In addition to lighttpd, the remote Sculpt system runs a sub-init that reacts to changes to the config file from the synchronised run directory. Once all prerequisites are synchronised, starting a scenario on the remote system merely consists in uploading the config file. By deleting the config file from the remote system, the scenario is killed.

But how does Goa acquire the log output from the remotely running sub-system?

For this, I used the tcp_terminal component to provide the log output via telnet. Moreover, log output and reports are stored in the HTTP server's directory and are available via directory listing.

I implemented this concept in my goa_testbed project. A ready-to-use archive is also available in my depot. With the next Sculpt release, the default Sculpt image is going to feature a preset for this as well.

With these ingredients, adding the corresponding run target was pretty straightforward. As it turned out, it is much simpler than the default linux target which needs to instantiate additional components for emulating the required services. Since the service routings are controlled on the target system when launching the Goa testbed, the Goa-generated config merely needs to route all services to the parent. See goa help targets for more details.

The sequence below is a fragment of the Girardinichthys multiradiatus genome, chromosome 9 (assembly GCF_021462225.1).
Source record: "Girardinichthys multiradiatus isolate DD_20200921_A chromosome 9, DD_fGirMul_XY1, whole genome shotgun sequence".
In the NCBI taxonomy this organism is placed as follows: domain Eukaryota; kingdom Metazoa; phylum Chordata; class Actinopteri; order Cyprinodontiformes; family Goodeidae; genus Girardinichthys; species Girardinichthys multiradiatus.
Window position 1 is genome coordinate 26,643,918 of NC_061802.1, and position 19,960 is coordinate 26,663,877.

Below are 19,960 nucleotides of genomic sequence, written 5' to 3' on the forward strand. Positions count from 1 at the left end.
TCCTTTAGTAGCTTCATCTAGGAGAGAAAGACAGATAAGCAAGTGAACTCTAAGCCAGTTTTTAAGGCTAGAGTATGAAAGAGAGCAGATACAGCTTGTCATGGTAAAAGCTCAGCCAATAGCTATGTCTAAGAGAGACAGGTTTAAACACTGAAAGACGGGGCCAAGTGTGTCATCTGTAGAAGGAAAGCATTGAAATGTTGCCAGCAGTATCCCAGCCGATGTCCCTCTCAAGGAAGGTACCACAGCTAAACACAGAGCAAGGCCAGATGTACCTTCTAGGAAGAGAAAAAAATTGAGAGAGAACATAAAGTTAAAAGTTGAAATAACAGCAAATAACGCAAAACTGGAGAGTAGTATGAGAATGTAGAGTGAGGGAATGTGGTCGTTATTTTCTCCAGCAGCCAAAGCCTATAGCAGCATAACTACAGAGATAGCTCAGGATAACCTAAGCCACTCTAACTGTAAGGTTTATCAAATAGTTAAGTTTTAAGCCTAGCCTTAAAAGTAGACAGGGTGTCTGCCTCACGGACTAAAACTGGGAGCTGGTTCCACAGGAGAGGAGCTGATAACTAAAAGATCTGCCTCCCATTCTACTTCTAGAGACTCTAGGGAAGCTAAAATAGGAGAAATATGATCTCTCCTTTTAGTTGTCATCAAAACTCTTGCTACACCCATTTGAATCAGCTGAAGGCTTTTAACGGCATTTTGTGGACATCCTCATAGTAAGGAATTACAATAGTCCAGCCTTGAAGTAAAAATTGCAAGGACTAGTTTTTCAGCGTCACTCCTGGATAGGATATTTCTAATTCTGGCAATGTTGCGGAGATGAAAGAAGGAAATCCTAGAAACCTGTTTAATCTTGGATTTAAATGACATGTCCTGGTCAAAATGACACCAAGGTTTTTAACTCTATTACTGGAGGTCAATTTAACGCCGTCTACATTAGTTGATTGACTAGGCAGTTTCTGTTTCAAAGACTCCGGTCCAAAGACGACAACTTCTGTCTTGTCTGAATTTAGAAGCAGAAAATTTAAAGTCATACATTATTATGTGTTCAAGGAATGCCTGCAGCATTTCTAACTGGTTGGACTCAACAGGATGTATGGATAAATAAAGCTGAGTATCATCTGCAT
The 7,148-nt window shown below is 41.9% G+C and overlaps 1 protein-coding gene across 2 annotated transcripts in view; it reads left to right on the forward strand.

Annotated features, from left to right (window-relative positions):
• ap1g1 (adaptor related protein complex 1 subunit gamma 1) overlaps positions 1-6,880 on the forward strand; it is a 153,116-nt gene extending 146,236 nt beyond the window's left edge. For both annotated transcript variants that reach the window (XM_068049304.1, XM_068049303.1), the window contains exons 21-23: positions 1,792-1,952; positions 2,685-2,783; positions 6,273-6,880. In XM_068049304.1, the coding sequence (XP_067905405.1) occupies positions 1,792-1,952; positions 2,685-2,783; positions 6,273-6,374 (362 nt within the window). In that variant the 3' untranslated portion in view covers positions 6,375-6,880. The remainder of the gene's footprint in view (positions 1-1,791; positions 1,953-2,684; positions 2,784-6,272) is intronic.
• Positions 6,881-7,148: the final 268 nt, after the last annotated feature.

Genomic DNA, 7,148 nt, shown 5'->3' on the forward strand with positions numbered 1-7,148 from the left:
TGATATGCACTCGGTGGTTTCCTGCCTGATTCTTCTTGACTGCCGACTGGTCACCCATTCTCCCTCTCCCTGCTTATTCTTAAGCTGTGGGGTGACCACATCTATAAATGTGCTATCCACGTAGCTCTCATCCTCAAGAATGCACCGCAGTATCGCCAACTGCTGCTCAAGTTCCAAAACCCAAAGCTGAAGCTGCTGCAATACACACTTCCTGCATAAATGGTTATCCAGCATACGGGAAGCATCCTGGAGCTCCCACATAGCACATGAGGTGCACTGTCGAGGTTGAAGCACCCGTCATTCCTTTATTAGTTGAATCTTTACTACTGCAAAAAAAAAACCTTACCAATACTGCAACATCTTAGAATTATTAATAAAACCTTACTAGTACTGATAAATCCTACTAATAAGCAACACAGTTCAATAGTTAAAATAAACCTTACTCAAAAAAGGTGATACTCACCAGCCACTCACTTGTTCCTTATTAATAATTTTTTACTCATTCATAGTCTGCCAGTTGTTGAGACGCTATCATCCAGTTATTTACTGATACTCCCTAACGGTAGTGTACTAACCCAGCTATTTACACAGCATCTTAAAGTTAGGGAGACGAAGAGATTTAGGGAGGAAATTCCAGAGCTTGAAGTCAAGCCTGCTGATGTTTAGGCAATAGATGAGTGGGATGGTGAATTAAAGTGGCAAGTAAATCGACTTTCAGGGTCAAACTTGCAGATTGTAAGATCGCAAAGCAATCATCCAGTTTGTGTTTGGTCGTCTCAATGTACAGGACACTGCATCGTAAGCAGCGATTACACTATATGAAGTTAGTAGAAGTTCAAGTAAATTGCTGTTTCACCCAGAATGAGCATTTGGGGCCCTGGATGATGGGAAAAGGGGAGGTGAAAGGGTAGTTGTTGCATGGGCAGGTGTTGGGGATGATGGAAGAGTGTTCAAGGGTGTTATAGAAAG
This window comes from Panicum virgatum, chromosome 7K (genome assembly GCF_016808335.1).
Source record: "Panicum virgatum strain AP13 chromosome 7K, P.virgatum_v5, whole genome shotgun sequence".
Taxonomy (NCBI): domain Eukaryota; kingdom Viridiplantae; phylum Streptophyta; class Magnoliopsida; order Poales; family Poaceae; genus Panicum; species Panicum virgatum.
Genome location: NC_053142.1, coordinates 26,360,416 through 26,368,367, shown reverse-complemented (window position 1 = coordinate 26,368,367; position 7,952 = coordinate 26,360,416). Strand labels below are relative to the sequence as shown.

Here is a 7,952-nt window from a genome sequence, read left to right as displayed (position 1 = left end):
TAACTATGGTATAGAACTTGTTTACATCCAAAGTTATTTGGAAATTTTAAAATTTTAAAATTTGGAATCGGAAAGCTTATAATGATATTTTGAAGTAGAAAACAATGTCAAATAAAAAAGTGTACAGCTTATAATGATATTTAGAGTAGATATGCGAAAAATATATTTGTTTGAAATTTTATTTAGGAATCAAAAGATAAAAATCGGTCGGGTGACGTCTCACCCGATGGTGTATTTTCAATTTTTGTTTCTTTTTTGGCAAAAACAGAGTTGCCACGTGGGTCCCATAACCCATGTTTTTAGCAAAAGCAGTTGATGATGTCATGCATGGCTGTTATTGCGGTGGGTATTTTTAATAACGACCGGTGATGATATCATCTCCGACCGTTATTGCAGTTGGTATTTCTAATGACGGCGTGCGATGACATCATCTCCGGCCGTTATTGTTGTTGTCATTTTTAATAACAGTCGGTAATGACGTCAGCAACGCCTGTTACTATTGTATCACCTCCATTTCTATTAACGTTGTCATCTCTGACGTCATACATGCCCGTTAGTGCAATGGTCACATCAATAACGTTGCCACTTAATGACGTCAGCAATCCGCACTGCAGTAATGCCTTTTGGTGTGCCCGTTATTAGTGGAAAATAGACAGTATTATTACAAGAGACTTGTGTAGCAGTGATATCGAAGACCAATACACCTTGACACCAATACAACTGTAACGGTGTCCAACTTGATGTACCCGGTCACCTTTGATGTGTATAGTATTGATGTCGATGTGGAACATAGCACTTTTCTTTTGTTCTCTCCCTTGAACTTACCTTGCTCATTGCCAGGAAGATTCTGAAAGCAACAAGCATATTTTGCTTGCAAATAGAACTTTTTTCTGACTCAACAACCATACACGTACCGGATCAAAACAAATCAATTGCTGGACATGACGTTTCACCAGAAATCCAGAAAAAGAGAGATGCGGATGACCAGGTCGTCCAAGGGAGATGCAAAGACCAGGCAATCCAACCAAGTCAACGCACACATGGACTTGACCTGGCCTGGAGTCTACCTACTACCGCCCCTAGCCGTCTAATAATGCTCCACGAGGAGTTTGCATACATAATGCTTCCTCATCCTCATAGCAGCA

Goa testbed project

https://github.com/jschlatow/goa-projects/tree/master/sculpt/goa_testbed

Goa testbed preset

https://github.com/genodelabs/genode/issues/5092

Usage

In order to run a Goa project on a remote Sculpt system, you first need to launch goa_testbed. This is either done by enabling the corresponding preset (coming with the next release) or by installing the package from my depot.

Note that the preset applies label rewriting for the Nic routes as follows so that the session requests from lighttpd and tcp_terminal are re-labelled "http" resp. "telnet":

 <service name="Nic" label_prefix="tcp_terminal">
   <child name="nic_router" label="telnet"/> </service>
 <service name="Nic" label_prefix="lighttpd">